In a separate project, since April 2013 Brazil has also shown its increased capacity to undertake remote monitoring of the ocean using automated buoys anchored in waters of the South Atlantic over 3,000 deep.
Designed and built in Brazil, the Atlas-B Guariroba is taking its place in another international project comparable to SAMOC. The equipment was built by a group of researchers at the USP’s Oceanography Institute (IO-USP). The buoy development project was led by Edmo Campos.
In the equatorial and tropical portions of the Atlantic Ocean between Brazil and Africa, this type of monitoring has been conducted using a series of North American-made buoys belonging to Projeto Pirata, a joint programme between France, Germany, and the United States. The subtropical portion, however, still needs attention—a gap that the buoy in question, the Atlas-B Guariroba, was developed to help fill.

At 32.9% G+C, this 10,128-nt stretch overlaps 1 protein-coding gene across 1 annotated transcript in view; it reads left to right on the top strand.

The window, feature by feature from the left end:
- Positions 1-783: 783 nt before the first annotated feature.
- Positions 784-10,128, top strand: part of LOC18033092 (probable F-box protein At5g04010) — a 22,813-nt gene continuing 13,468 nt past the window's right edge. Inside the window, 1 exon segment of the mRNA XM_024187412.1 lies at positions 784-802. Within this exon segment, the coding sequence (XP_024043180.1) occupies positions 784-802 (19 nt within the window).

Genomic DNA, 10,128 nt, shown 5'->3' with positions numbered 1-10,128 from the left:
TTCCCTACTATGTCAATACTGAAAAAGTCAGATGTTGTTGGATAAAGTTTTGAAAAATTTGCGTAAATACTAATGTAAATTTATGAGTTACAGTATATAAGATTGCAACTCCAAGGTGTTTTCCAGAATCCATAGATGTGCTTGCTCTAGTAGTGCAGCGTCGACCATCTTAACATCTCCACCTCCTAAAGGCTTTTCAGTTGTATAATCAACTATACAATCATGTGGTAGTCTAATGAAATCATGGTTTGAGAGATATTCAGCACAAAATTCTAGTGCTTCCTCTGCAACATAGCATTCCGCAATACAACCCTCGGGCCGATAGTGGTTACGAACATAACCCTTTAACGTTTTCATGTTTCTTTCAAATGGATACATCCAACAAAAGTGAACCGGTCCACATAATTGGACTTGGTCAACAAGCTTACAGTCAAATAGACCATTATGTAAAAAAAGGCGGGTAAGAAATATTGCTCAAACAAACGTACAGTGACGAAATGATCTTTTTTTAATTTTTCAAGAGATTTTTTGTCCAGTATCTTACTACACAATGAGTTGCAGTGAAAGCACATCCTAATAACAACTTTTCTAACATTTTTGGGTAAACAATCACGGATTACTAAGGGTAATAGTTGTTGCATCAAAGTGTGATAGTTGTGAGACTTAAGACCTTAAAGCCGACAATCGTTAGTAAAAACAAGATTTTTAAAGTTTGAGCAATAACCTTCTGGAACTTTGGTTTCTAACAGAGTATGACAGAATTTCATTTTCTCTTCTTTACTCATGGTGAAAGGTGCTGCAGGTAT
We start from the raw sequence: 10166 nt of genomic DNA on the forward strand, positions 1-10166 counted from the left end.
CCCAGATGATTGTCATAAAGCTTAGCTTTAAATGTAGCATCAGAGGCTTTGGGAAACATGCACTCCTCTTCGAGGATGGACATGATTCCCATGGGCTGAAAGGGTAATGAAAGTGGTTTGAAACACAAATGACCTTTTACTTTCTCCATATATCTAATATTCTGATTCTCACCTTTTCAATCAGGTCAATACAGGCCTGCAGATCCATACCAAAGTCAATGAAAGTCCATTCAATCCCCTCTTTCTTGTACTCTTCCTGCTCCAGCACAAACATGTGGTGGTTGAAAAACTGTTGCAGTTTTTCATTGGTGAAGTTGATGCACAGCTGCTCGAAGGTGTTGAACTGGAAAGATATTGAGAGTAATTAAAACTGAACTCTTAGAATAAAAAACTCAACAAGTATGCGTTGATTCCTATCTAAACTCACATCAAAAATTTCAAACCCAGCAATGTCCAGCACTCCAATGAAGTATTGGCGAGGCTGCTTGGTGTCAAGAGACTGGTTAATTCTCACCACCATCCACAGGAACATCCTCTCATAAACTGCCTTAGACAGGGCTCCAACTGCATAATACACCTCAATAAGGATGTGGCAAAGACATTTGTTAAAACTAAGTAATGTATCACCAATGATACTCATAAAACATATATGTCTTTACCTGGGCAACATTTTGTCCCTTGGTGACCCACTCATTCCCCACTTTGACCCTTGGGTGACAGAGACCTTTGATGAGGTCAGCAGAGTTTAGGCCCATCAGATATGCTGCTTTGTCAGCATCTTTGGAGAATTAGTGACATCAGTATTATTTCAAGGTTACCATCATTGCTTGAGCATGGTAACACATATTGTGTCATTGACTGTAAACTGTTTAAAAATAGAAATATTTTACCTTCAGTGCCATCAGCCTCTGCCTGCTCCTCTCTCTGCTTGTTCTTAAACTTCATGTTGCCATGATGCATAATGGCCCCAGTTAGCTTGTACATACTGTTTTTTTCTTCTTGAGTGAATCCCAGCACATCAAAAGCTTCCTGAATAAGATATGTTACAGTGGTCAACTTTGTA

For the layman, one of the most notable findings from the Alpha Crucis cruise and resulting JGR article is the truly massive scale of heat transfer taking place at the point where the world’s oceans mingle. The South Atlantic transports heat to the North Atlantic at a rate of 1.3 petawatts, which represents a quantity of energy equivalent to that produced by more than 200,000 large-scale hydroelectric dams.
No wonder, then, it can be hypothesized that any small change in this process of transporting heat could set off a series of consequences for the planet’s climate.
Click here to access JGR article. Temporal variability of the Meridional Overturning Circulation at 34.5°S: Results from two pilot boundary arrays in the South Atlantic. By E Campos and others.
Click here to read a complete article by Brazilian journalist Elton Alisson.